7- The Lies of Our Confines (Directed by Leon Oldstrong)
During a trip to the Highlands of Scotland, one of a group of young Black males from the inner city come across a corn doll, harboring an angered spirit…
The Lies of Our Confines is living proof that independent cinema is just as, if not better than any blockbuster. This powerhouse of a film commands the attention of the audience from start to finish, with its dynamic cinematography and potent framing making use of the ample woodland setting. The rural habitat and rich narrative thrive thanks to the basis of the film’s diegesis. Horror, particularly that with an essence of neo-folk origins is lacking a much-needed boost of representation, presenting one-dimensional stories with no variety. The Lies of Our Confines breaks down that barrier and is a demonstration of the necessity of modern indie film.
8- Crimes of the Future (Directed by David Cronenberg)
A performance artist (Viggo Mortensen), begins to grow new organs to remove them as part of his shows.
Cronenberg reached legendary status a fairly long time ago, with films such as Videodrome (1983) and Crash (1996) being just two examples of his sensational filmography. Crimes of the Future brings Cronenberg back to his sci-fi roots, and it’s more than obvious that this is where his bizarre, but stunning auteurship works best. The film is easy to spoil, but just be aware that this instant hit is a chaotic journey into the obscene and absurd, with a somewhat sporadic sense of lustiness that could only be pulled off by Cronenberg’s cinematic wit.
9- Master (Directed by Mariama Diallo)
At a prestigious university, three women are finding their footing amidst a troublesome, and elitist presence haunting the grounds.
Master is truly a hidden gem, with the film not receiving all of the attention that it really does deserve. The college setting works incredibly well within the genre, there really is just something so sinister about old halls and urban legends within a scholarly environment that has a sinister lure. Except, rather than Master indulging in sorority frights (as seen with so many college films), Diallo dips into brave, and ghostly territory to create a film so rich and entwined with allegorical groundings that it is nearly impossible not to take away a lingering reaction. Master knows how to manipulate a scare out of its viewer, but it also knows not to overindulge in jumpscares, making it a go-to for any movie night.
10- Eating Miss Campbell (Directed by Liam Regan)
When Beth Conner (Lyndsey Craine), a devout vegan high schooler, falls for her English teacher (Lala Barlow) she develops an untamed appetite for flesh.
Eating Miss Campbell is a bonanza of boisterous, frenzied, and rather cathartic obscenity–i.e., it’s a beautiful rarity that budding filmmakers should take note of for inspiration. Regan leaves no stone unturned within the latest Troma classic, with the film juggling contentious subject matters with a witty, and daring sense of humour that is quite unmatched. Throughout the 84-minute runtime, Regan, along with lead performer Craine show off their bountiful capabilities, making Eating Miss Campbell an absolute standout entry from 2022.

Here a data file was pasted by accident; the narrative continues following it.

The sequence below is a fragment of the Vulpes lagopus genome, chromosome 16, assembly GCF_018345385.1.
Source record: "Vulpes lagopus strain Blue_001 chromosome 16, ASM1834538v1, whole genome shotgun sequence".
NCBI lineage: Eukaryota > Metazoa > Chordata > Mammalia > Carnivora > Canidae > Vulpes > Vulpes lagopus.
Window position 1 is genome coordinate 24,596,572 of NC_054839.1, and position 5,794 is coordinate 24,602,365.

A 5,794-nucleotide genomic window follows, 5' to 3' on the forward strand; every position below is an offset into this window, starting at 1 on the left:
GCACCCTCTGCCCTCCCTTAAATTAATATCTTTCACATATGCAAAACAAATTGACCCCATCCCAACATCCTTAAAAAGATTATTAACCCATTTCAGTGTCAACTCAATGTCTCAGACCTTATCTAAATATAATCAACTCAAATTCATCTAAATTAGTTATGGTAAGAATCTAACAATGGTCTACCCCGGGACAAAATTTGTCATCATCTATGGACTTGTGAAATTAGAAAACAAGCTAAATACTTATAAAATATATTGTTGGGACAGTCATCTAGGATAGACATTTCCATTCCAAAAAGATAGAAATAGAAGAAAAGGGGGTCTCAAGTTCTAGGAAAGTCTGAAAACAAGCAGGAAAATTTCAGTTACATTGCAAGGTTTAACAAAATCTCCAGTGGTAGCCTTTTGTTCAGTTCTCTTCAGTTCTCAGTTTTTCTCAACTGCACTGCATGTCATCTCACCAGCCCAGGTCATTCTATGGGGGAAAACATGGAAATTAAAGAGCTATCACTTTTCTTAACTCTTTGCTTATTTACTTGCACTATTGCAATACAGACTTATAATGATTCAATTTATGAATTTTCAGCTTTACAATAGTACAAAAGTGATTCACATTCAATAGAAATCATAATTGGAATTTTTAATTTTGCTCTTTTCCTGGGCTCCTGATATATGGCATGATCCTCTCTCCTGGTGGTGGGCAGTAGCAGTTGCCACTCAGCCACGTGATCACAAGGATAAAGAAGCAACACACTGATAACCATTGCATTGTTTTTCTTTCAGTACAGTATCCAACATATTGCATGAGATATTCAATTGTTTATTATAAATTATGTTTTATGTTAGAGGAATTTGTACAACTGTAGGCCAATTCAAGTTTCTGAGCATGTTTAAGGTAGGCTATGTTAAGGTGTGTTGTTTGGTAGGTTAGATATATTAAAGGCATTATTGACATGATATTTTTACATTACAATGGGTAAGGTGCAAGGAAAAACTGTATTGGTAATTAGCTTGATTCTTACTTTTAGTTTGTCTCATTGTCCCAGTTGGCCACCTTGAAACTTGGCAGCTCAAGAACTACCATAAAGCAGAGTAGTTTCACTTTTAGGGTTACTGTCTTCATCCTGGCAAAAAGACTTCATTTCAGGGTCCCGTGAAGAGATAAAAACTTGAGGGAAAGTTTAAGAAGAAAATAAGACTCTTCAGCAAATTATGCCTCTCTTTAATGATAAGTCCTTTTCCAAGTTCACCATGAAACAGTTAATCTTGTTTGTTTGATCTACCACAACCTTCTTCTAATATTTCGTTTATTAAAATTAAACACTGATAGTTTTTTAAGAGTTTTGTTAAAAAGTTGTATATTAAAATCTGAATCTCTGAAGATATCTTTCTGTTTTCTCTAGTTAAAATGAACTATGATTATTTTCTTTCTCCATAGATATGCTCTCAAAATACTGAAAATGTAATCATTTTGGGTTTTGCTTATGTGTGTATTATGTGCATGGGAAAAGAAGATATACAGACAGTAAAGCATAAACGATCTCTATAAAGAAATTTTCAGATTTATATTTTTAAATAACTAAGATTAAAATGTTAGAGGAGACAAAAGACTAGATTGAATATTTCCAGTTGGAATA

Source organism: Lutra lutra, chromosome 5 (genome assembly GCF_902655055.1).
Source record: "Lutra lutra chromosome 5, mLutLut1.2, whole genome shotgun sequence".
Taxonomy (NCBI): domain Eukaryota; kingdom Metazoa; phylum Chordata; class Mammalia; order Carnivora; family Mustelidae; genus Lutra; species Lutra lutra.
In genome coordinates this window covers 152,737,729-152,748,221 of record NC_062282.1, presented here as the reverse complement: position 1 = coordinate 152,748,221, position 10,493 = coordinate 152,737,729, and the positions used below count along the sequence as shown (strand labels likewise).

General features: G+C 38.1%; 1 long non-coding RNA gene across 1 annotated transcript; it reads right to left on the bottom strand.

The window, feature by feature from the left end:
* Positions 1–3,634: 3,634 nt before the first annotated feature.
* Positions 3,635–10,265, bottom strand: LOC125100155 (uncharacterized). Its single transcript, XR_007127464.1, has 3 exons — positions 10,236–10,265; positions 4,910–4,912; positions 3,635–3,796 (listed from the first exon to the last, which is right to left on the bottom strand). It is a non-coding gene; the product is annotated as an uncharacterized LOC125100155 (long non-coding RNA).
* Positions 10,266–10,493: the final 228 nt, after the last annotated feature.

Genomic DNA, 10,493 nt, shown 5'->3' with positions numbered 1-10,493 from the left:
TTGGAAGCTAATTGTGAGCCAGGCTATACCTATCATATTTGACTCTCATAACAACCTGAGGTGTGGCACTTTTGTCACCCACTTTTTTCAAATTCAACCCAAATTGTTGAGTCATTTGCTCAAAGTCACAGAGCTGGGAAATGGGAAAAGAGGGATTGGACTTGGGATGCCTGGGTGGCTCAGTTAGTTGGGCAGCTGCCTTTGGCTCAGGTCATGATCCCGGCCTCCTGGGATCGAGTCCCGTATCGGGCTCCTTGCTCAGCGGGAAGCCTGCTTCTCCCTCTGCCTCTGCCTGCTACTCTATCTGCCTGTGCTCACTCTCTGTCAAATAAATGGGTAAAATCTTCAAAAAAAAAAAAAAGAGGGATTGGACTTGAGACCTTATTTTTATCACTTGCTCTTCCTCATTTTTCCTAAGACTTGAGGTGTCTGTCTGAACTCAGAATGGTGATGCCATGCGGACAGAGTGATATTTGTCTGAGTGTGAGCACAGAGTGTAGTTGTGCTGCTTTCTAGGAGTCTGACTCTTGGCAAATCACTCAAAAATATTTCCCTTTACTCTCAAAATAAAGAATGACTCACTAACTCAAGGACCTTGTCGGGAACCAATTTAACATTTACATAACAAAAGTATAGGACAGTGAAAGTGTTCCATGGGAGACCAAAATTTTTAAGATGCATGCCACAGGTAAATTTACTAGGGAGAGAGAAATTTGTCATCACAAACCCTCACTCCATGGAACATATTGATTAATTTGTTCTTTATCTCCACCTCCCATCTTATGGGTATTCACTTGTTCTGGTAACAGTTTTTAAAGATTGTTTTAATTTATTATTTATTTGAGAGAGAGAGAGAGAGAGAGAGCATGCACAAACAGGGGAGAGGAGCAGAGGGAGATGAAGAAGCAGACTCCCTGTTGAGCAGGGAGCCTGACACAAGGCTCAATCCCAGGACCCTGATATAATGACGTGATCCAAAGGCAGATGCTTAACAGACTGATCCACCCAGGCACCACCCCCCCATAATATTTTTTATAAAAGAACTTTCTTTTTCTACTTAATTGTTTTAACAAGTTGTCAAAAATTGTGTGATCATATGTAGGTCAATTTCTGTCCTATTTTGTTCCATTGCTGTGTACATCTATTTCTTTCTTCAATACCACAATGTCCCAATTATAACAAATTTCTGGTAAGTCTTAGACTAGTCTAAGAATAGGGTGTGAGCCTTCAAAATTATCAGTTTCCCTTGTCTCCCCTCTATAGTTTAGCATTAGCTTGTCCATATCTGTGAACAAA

11- Dashcam (Directed by Rob Savage)
Livestreamer Annie (Annie Hardy) jets to London at the start of the pandemic, leading to one hell of an unforgettable night.
The dream team comprised of Rob Savage along with writers Gemma Hurley and Jed Shepherd are the minds behind one of this century’s most impactful horrors, Host (2020). Continuing their cyber-minded work is Dashcam, a gloriously unfriendly tale of the objectionable nature of social media, all told through the perspective of a hilariously unwholesome character, played by the one and only Hardy. Dashcam has equal measures of thrilling, bloody frights and cynicism, with a means to create one of 2022’s most unique and brutish films.
12- Nope (Directed by Jordan Peele)
After a suspected UFO flies over a Californian ranch, a brother and sister duo (Daniel Kayuua and Keke Palmer) bands together to capture the flying object on film.
Prior to Nope, Peele had only two films in his horror credits, yet the sheer adoration for his work was and still is fantastically immense, and rightly so. Nope understands its own excessive portrayal of spectacles. In fact, that is precisely what Nope actionizes. Peele’s work is laden with meta-commentary that focuses on the trajectory of human behaviour, all tied together with truly career-defining performances by Kalyuua and Palmer.
13- The Stranger (Directed by Mike Clarke & Paul Gerrard)
The lives of an unsuspecting mother (Jennifer Preston) and daughter (Isabella Percival) are forever changed when an unexpected stranger (Damien Ashley) turns up at their guest house.
The cryptic nature of The Stranger’s narrative path is the reason behind the film’s robust and rigorous flow, allowing for a slow buildup of dread and unease that makes for a notably insidious ending. Completely the thrilling ride is The Stranger’s double-edged disposition; the film is as much of a mind invasion as it is home, making the film a true cinematic experience.
14- Searching for Veslemøy (Directed by Leo X. Robertson)
Searching for Veslemøy is a witty, eerie, and above all hilarious mockumentary that dares to go down the off-kilter route with Robertson’s talented filmmaking style allowing for bleak humour and a morbid sensibility to perfectly meld together. Further digging into the film’s style—the performances led by Tom Montgomery also pushes a hefty level of sincerity to the overarching found-footage method that manages to stand out amongst the popular sub genre. Searching for Veslemøy is a must see on anyone’s watchlist!